Moreover, the insurers’ association estimates that only about 25% of Dutch occupational assets are in the hands of its members. The rest lies with self-administered schemes and the power of these largest schemes to publicise products to a captive membership may threaten the flow of levensloop money out into the open market.
Even though it will take a number of years for the market to grow to its full potential, the insurance association wants to ensure fairness from the start. It has initiated legal proceedings against ABP and PGGM, the two largest occupational pension funds, regarding their practices on levensloop. This follows a note from the Dutch central bank and new pensions regulator, DNB, to the same two funds on the same theme. Both have insurance subsidiaries, Loyalis and Careon respectively. The DNB is concerned that Loyalis and Careon enjoy a privileged position whereby the civil servants who comprise ABP’s membership and the healthworkers who comprise PGGM’s membership are directed via internal publicity towards the related insurers, in contravention of the European Union’s freedom of goods and services and more particularly, the national veto on industry-wide schemes offering third-party products.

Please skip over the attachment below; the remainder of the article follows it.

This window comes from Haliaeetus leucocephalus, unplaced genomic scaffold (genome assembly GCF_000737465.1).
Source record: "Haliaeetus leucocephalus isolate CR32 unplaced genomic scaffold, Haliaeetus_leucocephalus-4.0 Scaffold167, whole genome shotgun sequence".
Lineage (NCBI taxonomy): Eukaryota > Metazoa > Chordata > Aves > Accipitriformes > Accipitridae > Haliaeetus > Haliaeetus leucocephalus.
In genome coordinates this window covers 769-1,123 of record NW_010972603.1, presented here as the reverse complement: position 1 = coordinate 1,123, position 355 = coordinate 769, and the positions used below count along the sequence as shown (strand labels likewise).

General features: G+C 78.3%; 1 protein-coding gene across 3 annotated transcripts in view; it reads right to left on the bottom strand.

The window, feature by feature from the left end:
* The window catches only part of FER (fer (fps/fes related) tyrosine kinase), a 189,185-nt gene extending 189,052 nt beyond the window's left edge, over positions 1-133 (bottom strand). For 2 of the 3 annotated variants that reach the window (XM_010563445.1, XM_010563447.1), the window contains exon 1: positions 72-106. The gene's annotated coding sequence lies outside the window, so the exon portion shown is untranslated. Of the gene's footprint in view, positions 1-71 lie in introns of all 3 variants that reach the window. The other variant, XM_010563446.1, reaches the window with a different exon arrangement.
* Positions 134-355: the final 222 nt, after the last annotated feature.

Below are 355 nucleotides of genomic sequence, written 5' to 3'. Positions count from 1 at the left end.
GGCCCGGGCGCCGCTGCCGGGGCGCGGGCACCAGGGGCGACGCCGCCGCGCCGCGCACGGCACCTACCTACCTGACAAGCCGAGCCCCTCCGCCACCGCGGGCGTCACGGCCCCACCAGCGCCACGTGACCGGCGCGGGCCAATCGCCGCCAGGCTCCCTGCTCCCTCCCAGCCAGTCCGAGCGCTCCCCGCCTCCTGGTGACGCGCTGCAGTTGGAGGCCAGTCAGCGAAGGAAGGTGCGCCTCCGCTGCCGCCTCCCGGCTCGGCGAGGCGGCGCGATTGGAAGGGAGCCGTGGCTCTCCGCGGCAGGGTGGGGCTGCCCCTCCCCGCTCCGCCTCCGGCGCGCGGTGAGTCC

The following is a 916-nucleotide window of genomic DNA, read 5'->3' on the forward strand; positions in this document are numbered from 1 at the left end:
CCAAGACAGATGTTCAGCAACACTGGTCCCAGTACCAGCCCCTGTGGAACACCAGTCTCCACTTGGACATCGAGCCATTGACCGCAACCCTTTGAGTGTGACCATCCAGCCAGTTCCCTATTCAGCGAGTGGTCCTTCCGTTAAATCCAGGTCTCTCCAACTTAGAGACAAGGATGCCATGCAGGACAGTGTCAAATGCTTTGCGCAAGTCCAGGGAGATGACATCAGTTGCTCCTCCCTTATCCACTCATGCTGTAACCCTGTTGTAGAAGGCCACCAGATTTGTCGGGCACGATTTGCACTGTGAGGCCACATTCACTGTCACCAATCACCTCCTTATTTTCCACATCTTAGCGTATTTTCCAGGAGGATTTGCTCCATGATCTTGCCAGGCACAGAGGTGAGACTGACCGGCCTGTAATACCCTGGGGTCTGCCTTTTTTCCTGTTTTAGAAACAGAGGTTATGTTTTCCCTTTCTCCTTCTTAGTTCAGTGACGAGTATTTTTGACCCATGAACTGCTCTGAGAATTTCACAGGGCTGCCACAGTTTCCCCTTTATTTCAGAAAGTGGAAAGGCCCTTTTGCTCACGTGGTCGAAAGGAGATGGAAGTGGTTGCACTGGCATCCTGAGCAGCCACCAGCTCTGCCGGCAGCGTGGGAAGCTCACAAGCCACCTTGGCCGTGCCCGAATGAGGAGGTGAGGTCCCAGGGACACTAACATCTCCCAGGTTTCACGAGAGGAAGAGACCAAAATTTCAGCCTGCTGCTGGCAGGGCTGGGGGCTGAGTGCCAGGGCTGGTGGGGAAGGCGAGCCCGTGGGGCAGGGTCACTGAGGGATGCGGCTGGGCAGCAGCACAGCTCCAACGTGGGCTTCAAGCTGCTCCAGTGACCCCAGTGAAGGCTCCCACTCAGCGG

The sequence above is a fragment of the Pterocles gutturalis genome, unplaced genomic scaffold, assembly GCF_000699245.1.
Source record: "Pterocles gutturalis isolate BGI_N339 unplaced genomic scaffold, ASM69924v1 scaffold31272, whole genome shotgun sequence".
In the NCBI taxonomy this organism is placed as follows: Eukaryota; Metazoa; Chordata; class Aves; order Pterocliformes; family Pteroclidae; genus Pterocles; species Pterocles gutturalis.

ABP, the larger of the two schemes, has already made a statement that if subsidiary companies are allowed to offer levensloop products, it is logical that a pension fund is allowed to inform its members which company it is. The legal judgment of this view should be known later this year, and fines may be in order for the pension funds. The fact that insurers have sought clarification from the courts proves only keen they are to establish a level playing field once and for all.